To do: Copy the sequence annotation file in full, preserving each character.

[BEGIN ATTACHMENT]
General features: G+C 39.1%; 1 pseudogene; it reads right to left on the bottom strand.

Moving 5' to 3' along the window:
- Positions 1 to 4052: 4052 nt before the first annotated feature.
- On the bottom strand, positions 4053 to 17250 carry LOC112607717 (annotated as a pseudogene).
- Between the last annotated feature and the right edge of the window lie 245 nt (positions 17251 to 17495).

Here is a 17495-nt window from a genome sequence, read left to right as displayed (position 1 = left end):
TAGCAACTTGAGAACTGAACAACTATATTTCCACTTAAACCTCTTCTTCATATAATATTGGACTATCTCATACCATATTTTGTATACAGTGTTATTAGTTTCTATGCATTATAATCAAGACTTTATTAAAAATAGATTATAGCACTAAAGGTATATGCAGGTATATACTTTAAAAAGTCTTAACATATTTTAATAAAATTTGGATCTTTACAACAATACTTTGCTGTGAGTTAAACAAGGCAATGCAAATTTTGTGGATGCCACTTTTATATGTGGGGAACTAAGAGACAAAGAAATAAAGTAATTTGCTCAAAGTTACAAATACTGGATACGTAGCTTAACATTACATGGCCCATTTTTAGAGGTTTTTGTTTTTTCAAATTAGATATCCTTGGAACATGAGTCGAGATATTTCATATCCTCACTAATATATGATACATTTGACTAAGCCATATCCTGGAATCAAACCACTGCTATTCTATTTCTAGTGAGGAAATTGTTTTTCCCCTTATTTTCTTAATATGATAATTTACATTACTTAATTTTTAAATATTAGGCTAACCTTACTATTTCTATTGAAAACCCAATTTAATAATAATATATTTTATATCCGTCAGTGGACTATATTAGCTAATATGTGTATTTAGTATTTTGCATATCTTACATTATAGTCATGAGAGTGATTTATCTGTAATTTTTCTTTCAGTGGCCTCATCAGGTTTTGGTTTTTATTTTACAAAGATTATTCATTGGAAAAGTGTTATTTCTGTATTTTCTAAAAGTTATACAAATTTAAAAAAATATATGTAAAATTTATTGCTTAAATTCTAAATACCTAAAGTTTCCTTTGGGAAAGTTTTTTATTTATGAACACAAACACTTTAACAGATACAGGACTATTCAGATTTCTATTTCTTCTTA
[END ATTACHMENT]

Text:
General features: G+C 39.1%; 1 pseudogene; it reads right to left on the bottom strand.

Moving 5' to 3' along the window:
- Positions 1 to 4052: 4052 nt before the first annotated feature.
- On the bottom strand, positions 4053 to 17250 carry LOC112607717 (annotated as a pseudogene).
- Between the last annotated feature and the right edge of the window lie 245 nt (positions 17251 to 17495).

Here is a 17495-nt window from a genome sequence, read left to right as displayed (position 1 = left end):
TAGCAACTTGAGAACTGAACAACTATATTTCCACTTAAACCTCTTCTTCATATAATATTGGACTATCTCATACCATATTTTGTATACAGTGTTATTAGTTTCTATGCATTATAATCAAGACTTTATTAAAAATAGATTATAGCACTAAAGGTATATGCAGGTATATACTTTAAAAAGTCTTAACATATTTTAATAAAATTTGGATCTTTACAACAATACTTTGCTGTGAGTTAAACAAGGCAATGCAAATTTTGTGGATGCCACTTTTATATGTGGGGAACTAAGAGACAAAGAAATAAAGTAATTTGCTCAAAGTTACAAATACTGGATACGTAGCTTAACATTACATGGCCCATTTTTAGAGGTTTTTGTTTTTTCAAATTAGATATCCTTGGAACATGAGTCGAGATATTTCATATCCTCACTAATATATGATACATTTGACTAAGCCATATCCTGGAATCAAACCACTGCTATTCTATTTCTAGTGAGGAAATTGTTTTTCCCCTTATTTTCTTAATATGATAATTTACATTACTTAATTTTTAAATATTAGGCTAACCTTACTATTTCTATTGAAAACCCAATTTAATAATAATATATTTTATATCCGTCAGTGGACTATATTAGCTAATATGTGTATTTAGTATTTTGCATATCTTACATTATAGTCATGAGAGTGATTTATCTGTAATTTTTCTTTCAGTGGCCTCATCAGGTTTTGGTTTTTATTTTACAAAGATTATTCATTGGAAAAGTGTTATTTCTGTATTTTCTAAAAGTTATACAAATTTAAAAAAATATATGTAAAATTTATTGCTTAAATTCTAAATACCTAAAGTTTCCTTTGGGAAAGTTTTTTATTTATGAACACAAACACTTTAACAGATACAGGACTATTCAGATTTCTATTTCTTCTTA